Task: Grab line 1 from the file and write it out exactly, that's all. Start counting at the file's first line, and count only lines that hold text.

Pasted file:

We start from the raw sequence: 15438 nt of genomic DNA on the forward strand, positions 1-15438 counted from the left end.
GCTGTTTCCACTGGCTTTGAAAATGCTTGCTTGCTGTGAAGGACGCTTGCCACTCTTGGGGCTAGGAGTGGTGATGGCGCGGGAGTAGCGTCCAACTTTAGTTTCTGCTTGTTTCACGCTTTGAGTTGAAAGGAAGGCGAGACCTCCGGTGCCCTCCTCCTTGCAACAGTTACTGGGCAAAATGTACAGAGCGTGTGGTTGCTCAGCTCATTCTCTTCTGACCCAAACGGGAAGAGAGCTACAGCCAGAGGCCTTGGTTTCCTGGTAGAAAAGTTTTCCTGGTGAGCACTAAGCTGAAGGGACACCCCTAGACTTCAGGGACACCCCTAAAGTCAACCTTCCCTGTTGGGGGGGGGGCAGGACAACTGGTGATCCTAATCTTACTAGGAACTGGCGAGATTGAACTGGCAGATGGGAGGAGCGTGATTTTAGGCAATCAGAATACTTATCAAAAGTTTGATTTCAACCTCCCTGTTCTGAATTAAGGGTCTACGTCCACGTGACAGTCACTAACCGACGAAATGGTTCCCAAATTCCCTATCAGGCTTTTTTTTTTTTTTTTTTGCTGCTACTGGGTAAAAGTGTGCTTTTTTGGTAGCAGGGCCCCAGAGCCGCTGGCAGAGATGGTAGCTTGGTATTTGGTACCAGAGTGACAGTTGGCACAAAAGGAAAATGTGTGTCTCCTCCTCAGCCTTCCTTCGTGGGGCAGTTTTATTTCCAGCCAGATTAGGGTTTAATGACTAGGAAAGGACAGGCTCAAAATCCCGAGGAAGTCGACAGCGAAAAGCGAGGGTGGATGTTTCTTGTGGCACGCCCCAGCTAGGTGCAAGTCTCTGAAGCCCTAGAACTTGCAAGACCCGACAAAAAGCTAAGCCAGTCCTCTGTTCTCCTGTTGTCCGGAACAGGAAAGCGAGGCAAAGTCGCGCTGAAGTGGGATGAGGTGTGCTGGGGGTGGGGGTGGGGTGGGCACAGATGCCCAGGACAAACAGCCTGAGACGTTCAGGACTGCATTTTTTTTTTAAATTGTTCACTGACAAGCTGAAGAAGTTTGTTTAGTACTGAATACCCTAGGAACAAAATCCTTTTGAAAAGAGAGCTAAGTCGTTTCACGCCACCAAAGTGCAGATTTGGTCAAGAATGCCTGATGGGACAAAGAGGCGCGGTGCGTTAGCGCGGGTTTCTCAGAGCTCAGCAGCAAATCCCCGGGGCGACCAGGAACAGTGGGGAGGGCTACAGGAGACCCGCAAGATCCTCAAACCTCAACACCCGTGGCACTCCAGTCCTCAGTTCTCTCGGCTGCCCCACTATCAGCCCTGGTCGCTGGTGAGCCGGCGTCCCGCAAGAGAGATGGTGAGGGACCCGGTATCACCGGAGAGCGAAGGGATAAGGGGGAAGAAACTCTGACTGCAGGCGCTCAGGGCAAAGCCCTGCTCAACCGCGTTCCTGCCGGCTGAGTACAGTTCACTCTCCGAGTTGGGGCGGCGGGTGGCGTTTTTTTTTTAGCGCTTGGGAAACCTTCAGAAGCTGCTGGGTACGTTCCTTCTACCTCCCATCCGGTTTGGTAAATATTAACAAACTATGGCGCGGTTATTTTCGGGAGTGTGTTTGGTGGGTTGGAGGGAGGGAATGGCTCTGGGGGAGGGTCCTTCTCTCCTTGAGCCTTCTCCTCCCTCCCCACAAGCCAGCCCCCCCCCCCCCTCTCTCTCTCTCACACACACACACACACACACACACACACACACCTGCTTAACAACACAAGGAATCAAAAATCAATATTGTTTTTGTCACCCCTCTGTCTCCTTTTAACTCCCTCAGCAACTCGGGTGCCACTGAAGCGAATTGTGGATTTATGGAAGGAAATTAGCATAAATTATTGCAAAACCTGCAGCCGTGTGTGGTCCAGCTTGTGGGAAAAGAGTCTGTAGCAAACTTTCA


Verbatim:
We start from the raw sequence: 15438 nt of genomic DNA on the forward strand, positions 1-15438 counted from the left end.